Where I think this game falls short is in the traversal and branching story. I generally prefer character-driven stories with settings among the more fantastical rather than apocalyptic. Unfortunately, this game embodies some of the reasons why. Traversing the overworld was a nightmare, just to find my way to the next story beat I often had to pull up a fan-made map on my computer screen and trace the needed route with my finger because everything looks the same in the apocalypse. And while this game is more character-heavy than other SMT titles it doesn't really center much of the conflict around them, they are just outlets for the writers to ask broader questions from the player. Though I should note it was just good enough with the combat so amazing that I played it all the way to the end.
Some advice for those thrillseeking through this title:
Learn to buff
Love to fuse
Walter will not "end it thus"
While definitely not perfect, Shin Megami Tensei IV is probably one of the most addictive jrpgs I've ever played.
The art style alone made me immerse myself into this bleak world of demons and play the game for about 60 hours. Chracters might not be well developed, but they're unquestionably well-designed. The same can be said about the demons, but on a much bigger scale. Each demon is unique and intriguing enough so you'll never get enough of collecting and fusing them. I've wasted countless hours checking their stats, playing with the fusion network, reading their descriptions. I couldn't get tired of it.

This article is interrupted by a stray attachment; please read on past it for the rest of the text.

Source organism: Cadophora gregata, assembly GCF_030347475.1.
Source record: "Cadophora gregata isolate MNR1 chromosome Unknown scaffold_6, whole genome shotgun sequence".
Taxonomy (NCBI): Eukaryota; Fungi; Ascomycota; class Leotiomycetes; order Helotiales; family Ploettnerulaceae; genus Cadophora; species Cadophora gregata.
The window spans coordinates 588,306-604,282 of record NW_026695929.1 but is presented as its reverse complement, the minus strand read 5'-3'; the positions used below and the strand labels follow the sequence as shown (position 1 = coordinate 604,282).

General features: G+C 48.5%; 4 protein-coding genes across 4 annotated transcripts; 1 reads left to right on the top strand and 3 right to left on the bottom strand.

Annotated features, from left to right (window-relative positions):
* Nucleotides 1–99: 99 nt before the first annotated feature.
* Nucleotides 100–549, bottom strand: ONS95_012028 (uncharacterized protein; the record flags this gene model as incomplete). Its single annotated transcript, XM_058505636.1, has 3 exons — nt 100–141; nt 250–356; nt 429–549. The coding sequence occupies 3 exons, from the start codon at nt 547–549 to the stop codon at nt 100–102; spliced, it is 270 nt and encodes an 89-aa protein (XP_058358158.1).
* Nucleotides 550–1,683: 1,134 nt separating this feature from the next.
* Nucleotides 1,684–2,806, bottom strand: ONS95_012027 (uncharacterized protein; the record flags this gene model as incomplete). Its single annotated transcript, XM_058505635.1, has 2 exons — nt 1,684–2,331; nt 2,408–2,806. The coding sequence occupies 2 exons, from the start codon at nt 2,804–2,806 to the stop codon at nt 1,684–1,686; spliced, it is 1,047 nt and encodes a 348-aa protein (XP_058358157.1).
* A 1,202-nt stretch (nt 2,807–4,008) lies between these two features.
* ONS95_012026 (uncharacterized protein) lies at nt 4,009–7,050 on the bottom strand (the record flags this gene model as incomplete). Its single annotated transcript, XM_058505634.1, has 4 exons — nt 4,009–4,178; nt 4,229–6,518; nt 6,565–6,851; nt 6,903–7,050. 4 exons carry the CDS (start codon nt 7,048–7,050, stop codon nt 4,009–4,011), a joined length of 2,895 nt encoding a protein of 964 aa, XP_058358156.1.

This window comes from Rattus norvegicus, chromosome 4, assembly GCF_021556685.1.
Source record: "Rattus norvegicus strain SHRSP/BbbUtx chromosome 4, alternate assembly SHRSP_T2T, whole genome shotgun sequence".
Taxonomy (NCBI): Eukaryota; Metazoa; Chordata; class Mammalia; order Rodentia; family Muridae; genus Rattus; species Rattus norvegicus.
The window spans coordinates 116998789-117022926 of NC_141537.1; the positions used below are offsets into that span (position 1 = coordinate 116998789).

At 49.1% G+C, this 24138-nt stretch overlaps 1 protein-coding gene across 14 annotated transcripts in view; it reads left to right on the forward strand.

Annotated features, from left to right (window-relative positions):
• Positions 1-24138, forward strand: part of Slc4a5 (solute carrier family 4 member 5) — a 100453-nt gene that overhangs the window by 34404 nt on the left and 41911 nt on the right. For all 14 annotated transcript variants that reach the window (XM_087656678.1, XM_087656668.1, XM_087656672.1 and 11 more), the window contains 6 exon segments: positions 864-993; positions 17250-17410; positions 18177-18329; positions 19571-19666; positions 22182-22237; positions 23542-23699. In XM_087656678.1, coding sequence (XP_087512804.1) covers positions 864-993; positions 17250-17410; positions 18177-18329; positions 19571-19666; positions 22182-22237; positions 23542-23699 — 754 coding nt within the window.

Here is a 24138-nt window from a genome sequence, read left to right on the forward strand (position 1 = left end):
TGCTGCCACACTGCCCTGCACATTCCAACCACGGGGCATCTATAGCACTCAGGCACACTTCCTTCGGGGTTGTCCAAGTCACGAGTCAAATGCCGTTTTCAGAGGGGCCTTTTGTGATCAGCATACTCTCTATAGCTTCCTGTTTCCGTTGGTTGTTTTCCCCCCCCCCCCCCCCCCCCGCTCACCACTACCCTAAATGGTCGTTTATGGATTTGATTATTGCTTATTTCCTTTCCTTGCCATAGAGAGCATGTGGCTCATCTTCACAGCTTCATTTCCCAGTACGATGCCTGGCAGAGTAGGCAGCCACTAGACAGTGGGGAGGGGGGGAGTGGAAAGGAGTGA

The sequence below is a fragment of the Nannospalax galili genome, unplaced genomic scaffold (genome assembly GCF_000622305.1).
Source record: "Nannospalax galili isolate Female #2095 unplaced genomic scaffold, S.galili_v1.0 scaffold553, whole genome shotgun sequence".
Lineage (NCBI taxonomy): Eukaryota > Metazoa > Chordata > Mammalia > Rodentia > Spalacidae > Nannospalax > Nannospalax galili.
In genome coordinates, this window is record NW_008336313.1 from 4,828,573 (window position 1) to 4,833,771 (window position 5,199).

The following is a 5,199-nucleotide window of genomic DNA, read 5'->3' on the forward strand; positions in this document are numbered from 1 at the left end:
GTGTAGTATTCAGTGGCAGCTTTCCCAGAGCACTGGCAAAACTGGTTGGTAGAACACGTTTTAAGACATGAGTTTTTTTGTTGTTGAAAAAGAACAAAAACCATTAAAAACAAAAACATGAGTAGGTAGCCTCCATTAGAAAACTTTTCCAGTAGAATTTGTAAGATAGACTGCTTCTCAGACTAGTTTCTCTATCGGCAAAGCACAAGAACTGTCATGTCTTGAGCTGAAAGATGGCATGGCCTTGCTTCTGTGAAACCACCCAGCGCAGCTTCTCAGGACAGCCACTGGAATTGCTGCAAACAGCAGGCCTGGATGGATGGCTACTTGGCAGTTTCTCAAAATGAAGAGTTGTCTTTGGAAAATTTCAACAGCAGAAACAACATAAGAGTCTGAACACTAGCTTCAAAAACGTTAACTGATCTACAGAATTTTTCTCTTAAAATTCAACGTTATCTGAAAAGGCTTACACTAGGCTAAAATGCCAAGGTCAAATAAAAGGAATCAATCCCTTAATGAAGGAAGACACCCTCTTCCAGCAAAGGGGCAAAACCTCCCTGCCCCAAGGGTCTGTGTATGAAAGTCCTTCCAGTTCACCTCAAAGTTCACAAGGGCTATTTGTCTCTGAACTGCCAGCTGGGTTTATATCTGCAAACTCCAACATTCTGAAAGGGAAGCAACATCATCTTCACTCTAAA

One other thing that kept me glued to the game was the combat. The famous SMT press turn system is incredible. Finding enemies' weaknesses feels rewarding as hell and making sure that your character and demons are well-protected and well-prepared doesn't feel at all like a chore, it's actually entertaining. Part of why the battles work so well is likely due to how fast-paced, fun and challenging they are.
As for the story, well... It's good. Its semi-minimalistic approach does handle well the ending for each route. It's just not AMAZING. But it does carry an intense and dense atmosphere, touching on some interesting themes and expanding the post-apocalyptic world more and more as it progresses. It's just sad that main and supporting characters are somewhat forgettable.
As for the icing on the cake, it has to be the soundtrack. It's simply nostalgic and astonishing. Completely matching the game's mood, hyping some exciting (or gloomy) moments and providing some bonafide tracks. If Shin Megami Tensei IV were an album only, no game included, I'd still love it.
But SMTIV isn't without its shortcomings. I've encountered BIG issues here.
First and foremost: Every map in this game ****!
Traversing through Tokyo is the worst part in the game. The overworld map is weird, slow confusing and extremely unintuitive. The same goes for the dungeons. They're repetitive, wonky and lazy. Thank god for the art direction, because the environments and directions presented are horrible. The entire game, no matter which route you choose, screams AIMLESS. And that's a huge problem! It's such a huge design flaw that it ended up hindering a chunk of my experience with the story and my progression, in general.
Another extreme nuisance for me was the negotiation system. Again: Aimless!